Thursday, October 21, 2010

Law and Order

What should the Christian approach be to criminal justice? Should we take a strict view of upholding the law? After all, we are told to be subject to the governing authorities (Romans 13:1-7). But we do need to put this in perspective. We are all sinners (Romans 3:23), who are deserving of God's wrath (Romans 1:18), but the punishment due us has been taken by Jesus Christ (1 Peter 2 :24-25) on the cross. Now this should not result in condoning evil. In fact, it should result in a new pattern of life (Titus 2:11-12). But it requires a careful balance in dealing with the wrongdoing of others, even the criminal wrongdoing. Now it is important to hold criminals responsible, but we need to avoid going to the opposite extreme and requiring draconian punishments.

Now there is a red herring here that needs to be dealt with. It is the current opinion of our culture that a person's behavior comes not from their responsible choices but their psychological condition. There is therefore a desire to replace the idea of punishment with that of rehabilitation. This sounds more humane and merciful, but it has dubious results. It means dealing with the person, not as a responsible individual, but as an automaton to be adjusted. It can result in inappropriate leniency. But as C. S. Lewis points out in his essay "The Humanitarian Theory of Punishment," it can also result in a person being imprisoned until they are cured, even if it is well beyond what they deserve. Also, it is easier to reinterpret psychological normalcy than moral dessert, allowing society to punish whoever they want to punish. Now I am in favor of trying to rehabilitate criminals whenever possible (though I believe the best source of rehabilitation is the gospel), but making rehabilitation the main issue distorts the process.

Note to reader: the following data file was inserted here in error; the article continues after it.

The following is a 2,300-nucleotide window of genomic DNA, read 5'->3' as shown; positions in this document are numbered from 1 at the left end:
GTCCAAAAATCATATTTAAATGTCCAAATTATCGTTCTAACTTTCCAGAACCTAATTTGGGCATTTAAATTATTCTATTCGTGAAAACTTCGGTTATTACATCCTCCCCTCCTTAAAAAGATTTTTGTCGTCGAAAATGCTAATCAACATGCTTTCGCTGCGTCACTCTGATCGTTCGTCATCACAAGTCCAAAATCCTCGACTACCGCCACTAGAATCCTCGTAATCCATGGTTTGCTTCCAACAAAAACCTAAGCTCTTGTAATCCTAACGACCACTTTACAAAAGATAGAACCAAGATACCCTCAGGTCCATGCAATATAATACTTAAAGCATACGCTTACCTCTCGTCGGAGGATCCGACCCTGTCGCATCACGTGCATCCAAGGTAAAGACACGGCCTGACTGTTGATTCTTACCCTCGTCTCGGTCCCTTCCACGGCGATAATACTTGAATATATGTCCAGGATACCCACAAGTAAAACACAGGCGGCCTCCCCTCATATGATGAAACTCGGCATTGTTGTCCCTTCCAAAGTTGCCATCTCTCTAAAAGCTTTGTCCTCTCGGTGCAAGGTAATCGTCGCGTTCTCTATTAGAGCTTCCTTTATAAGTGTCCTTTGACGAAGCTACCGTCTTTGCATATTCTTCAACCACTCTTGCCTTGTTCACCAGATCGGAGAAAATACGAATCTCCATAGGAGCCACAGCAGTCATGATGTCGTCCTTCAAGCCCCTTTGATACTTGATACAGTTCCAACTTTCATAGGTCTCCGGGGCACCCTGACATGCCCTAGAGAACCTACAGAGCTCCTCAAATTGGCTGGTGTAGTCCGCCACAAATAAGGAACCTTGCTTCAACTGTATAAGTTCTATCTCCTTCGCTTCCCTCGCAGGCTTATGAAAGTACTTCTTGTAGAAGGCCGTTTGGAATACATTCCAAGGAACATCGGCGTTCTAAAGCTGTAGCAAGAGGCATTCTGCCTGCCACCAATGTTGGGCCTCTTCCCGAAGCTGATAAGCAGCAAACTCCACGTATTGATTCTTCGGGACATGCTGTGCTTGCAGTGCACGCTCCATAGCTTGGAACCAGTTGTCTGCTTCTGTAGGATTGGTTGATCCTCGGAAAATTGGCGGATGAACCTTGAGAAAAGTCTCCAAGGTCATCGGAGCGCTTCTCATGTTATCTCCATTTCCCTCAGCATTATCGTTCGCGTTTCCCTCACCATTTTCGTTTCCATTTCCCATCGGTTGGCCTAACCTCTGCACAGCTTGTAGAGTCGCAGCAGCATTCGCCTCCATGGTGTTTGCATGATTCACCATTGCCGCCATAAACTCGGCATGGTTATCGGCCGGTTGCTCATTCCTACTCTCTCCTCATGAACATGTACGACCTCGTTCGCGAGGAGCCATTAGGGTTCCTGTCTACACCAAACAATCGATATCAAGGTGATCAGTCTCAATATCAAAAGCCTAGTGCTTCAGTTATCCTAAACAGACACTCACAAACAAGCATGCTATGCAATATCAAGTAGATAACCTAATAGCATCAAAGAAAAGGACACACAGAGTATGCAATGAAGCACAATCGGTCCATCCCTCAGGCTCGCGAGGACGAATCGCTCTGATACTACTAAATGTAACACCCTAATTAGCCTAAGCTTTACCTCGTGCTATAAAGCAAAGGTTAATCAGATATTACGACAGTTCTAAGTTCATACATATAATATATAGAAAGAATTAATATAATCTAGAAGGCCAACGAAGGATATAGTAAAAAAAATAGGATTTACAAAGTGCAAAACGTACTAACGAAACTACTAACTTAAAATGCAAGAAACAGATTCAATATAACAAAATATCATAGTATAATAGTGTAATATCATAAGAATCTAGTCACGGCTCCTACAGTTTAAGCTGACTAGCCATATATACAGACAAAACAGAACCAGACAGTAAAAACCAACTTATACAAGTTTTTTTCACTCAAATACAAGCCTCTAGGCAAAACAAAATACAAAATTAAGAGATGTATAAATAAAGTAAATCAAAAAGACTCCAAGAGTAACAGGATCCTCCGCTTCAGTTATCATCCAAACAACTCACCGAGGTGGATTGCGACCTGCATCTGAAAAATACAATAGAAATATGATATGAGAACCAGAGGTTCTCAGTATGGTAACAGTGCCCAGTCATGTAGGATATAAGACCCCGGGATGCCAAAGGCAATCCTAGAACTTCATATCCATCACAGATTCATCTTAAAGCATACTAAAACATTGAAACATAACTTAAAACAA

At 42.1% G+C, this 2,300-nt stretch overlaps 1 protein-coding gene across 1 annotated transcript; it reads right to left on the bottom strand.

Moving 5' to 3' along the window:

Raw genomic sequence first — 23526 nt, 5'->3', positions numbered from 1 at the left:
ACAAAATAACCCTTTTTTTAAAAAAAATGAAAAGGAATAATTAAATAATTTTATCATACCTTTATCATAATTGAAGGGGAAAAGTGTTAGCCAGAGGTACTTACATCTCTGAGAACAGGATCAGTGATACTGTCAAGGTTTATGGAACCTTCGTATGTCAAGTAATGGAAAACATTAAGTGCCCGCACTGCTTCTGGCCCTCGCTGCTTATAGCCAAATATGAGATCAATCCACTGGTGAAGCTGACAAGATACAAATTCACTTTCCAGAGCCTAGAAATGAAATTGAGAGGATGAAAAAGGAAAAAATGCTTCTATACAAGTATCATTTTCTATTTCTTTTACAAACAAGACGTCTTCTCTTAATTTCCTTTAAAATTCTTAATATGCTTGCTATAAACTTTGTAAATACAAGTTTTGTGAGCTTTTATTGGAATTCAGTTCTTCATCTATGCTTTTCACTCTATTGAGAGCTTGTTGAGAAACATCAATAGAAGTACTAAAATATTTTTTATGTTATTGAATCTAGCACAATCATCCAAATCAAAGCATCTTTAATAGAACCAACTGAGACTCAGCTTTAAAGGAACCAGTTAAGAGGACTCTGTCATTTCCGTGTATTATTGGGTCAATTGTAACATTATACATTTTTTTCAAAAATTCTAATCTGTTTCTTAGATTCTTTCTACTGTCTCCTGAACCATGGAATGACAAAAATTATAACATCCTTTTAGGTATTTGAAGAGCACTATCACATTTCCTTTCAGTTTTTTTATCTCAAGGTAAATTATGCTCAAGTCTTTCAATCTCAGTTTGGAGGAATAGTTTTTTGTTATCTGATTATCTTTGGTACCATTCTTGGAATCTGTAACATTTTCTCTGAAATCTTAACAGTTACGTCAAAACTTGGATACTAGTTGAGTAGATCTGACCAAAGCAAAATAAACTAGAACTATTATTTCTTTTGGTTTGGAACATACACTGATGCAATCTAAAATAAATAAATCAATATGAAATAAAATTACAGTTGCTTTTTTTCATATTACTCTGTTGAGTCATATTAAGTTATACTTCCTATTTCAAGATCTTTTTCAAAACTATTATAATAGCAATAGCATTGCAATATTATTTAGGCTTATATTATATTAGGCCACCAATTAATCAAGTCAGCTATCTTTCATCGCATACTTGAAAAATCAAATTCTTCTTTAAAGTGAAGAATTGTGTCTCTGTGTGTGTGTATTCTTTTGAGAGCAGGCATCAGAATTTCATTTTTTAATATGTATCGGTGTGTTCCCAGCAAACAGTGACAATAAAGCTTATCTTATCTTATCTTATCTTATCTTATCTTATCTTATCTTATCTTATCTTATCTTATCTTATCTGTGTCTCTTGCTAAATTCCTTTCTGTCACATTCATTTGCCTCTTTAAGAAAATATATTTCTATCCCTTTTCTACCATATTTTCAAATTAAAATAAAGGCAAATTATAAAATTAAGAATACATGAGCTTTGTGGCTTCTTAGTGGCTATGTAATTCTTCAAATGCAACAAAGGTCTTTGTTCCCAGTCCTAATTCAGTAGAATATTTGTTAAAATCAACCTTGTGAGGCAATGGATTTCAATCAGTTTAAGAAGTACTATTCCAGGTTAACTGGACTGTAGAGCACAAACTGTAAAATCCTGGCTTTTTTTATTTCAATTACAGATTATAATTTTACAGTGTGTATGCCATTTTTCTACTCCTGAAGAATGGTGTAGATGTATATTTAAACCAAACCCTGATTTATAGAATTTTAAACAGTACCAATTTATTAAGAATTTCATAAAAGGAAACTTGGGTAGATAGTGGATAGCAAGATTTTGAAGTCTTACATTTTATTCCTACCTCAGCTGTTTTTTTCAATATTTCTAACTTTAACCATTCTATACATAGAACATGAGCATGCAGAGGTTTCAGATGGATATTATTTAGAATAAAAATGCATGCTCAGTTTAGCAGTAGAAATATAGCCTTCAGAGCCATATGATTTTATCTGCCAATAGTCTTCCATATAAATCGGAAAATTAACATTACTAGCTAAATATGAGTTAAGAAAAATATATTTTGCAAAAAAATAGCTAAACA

However, we can replace this view with the idea of punishment as a deterrent, or as protecting society. While these are appropriate elements in the process, if seen as the sole goals they become radically unjust. If the only purpose is to deter, then the most severe punishment, even if it is disproportionate to the crime, becomes appropriate. And if our only goal is to protect society, then anything that removes the criminal from society for as long a time as possible is to be encouraged, whatever the criminal really merits. In the end, I do not believe there is anything that balances the rights of both the criminal and society so well as traditional retributive punishment, properly tempered with mercy. And I feel this is important, because the way we treat the extreme cases of our society tends to affect how we approach the more commonplace forms of human conflict.

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